It occurs to me that perhaps the NFL asked for this rash of quarterback injuries several years ago when it moved the hash marks closer to the center of the field. Before the change, it was rather common to see a quarterback break for the near sideline and step safely out of bounds before getting hit. Now this maneuver appears to be almost nonexistent, because the near sideline is farther away.
Granted, the biggest and best athletes in pro football are on the defense, and they seem to be getting bigger and better each season. But it should also be noted that they now have more field to work with.
East Lansing, Mich.
According to Robert Jones' article, John Madden and Al Davis seem to think that the quarterback should get the same treatment as a punter; that is, as soon as the quarterback's arm goes forward, he should be unhittable. The one big problem here is that a quarterback often pumps without throwing, unlike a punter, who very rarely fakes a kick. Pumping to take advantage of the proposed rule would confuse the pass rush altogether. Once quarterbacks realized what was happening, they'd all fake. There would be hardly any sacks and this would make for boring football.
Somewhere along the line someone made quarterbacks sacred. They are being coddled. This is wrong. The name of the game is football, not tiddledywinks, and in football you get hit.
I suggest that on an offensive formation from the line of scrimmage the offensive team be permitted to field 12 men. The added man would be placed in the backfield wearing a special jersey that would identify him as the 12th man, and his sole responsibility would be to provide additional pass protection for the quarterback when he drops back into the pocket.
VINCENT A. CARUSO
St. Petersburg, Fla.
If the NFL adopted a penalty-box rule similar to the one employed in hockey, it might find the answer. Whether or not a team should be forced to play shorthanded, as in hockey, is a question that would have to be looked into. But if a defensive player were automatically forced to sit out a minimum 2� defensive minutes for a personal foul, he might think twice before taking a cheap shot.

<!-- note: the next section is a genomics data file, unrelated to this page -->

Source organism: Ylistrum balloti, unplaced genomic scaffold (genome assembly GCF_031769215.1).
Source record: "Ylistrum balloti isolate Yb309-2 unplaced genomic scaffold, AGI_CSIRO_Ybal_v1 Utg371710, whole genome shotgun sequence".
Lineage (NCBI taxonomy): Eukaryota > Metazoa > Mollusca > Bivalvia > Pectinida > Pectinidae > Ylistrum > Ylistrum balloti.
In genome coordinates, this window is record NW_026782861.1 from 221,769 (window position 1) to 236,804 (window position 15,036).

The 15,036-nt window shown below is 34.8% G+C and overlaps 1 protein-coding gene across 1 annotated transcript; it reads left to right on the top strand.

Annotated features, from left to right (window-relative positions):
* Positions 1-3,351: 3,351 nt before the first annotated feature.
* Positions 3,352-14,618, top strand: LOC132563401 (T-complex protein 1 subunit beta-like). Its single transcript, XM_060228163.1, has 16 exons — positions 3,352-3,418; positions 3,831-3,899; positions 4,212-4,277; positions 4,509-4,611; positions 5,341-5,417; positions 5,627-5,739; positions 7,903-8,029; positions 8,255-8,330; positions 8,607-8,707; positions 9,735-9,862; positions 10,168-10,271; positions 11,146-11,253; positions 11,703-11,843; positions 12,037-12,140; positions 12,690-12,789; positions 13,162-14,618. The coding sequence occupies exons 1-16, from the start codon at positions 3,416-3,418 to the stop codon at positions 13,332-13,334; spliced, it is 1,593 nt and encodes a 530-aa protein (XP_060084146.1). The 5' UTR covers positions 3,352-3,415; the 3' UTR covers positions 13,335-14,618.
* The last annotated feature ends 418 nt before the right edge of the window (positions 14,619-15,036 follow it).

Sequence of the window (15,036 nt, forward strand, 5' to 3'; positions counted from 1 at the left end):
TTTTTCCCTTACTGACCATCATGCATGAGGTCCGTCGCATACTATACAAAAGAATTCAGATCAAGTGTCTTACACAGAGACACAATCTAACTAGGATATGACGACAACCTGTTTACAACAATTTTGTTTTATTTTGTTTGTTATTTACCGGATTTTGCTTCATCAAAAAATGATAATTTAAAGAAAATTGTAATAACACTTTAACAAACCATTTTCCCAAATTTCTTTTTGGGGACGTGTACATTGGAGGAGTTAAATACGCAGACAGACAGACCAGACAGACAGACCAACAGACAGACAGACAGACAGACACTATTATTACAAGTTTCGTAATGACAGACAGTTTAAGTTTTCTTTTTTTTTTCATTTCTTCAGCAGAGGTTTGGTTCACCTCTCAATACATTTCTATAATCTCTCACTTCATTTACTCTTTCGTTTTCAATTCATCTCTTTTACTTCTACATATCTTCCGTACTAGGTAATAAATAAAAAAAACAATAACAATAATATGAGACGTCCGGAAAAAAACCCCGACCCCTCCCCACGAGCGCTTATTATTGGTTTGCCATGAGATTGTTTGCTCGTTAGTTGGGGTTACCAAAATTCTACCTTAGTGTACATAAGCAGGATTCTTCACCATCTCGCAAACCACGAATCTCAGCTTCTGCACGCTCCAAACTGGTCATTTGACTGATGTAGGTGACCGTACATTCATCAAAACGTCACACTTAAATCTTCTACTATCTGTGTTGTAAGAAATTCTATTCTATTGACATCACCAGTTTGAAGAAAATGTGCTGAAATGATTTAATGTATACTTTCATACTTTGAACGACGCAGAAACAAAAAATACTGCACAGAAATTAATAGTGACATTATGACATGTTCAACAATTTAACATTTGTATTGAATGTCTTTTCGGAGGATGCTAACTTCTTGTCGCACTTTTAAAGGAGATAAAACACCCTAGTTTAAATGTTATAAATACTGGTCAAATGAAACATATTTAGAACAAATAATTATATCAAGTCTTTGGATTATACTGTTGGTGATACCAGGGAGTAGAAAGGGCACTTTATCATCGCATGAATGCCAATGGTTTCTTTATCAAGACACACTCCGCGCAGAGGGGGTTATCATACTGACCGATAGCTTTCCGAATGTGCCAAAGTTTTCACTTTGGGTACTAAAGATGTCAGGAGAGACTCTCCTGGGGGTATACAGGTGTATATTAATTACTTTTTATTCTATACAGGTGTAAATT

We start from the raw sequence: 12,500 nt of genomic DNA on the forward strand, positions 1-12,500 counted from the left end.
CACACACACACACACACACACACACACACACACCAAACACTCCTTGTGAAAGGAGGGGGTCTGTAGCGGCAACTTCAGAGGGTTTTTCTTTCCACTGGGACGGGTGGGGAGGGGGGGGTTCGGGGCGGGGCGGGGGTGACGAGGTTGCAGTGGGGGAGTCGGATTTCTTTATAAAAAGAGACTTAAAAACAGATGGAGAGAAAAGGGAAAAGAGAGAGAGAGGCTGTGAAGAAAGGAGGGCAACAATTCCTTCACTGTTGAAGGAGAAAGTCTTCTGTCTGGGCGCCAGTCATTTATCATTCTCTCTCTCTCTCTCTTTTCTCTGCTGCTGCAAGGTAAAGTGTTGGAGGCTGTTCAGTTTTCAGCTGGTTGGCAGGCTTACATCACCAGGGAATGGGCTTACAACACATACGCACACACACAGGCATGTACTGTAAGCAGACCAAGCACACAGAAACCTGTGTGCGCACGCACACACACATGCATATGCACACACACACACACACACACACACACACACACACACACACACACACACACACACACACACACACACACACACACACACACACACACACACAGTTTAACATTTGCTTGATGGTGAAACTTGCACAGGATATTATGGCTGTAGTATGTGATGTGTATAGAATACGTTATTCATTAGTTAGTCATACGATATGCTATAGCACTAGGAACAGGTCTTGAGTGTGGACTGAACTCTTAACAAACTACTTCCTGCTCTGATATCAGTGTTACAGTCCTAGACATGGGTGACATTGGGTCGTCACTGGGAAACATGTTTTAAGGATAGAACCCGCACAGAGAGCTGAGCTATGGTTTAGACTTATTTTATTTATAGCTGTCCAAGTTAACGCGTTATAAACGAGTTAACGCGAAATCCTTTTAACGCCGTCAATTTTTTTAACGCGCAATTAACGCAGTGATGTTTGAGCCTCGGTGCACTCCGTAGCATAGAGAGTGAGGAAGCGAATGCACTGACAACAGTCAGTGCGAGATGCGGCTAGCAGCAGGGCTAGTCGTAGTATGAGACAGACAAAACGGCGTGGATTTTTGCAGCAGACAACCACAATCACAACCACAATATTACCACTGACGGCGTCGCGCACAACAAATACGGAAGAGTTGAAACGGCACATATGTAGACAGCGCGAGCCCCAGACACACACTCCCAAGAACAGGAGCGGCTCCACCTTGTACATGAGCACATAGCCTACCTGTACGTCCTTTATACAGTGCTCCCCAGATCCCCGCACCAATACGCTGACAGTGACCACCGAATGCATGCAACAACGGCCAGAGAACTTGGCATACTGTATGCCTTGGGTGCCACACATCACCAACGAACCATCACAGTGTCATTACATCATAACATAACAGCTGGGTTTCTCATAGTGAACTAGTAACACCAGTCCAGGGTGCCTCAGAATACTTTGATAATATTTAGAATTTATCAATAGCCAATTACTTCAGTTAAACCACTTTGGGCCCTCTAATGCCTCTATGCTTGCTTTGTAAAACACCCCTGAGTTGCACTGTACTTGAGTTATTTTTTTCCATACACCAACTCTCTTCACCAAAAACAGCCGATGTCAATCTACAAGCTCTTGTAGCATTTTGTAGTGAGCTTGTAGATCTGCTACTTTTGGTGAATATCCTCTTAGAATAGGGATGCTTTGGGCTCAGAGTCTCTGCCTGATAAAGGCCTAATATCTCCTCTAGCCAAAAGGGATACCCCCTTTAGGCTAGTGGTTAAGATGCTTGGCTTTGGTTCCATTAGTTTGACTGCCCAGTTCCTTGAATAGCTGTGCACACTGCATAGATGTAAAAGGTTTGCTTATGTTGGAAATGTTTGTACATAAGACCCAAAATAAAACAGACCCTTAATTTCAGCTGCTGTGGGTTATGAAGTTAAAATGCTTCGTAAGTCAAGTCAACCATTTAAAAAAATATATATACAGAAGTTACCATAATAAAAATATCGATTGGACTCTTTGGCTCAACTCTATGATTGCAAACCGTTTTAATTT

I'm from New York and I love all the teams that represent New York, but who does Denis Potvin of the Islanders think he is? The way he blasted the great Bobby Orr (It Was Nothing to Write Home About, Nov. 8) was disgusting. Even though Orr never played for New York, I must give him credit for what he is—the greatest hockey player of all time: I wish that Potvin could play half as well as Orr did in his prime.
When Denis Potvin has led the islanders to two Stanley Cups in three years, earned the MVP award three years straight and completely dominated a hockey game, then he should be recognized as the best defenseman in the game.
Lincoln Park. Pa.
You finally recognized the talented "Super-flea," better known as Little Robbie Ftorek (A Little Bit Who Counts, Nov. 8). I am a devoted Phoenix Roadrunner fan and have missed no more than five games in my six years as a hockey fanatic. However, I must say that the past two years have been the best, with the young, exciting and brilliant Robbie. What a valuable asset he is to our team and to the WHA!
You mention that Robbie Ftorek and the late Harry Agganis are the two most heralded high school athletes produced in the Greater Boston area since World War II. Lest Peter Gammons forget, Joe Bellino also played high school ball in this area. And like Agganis, he excelled in several sports, not just one as did Ftorek.
Lyndon Center, Vt.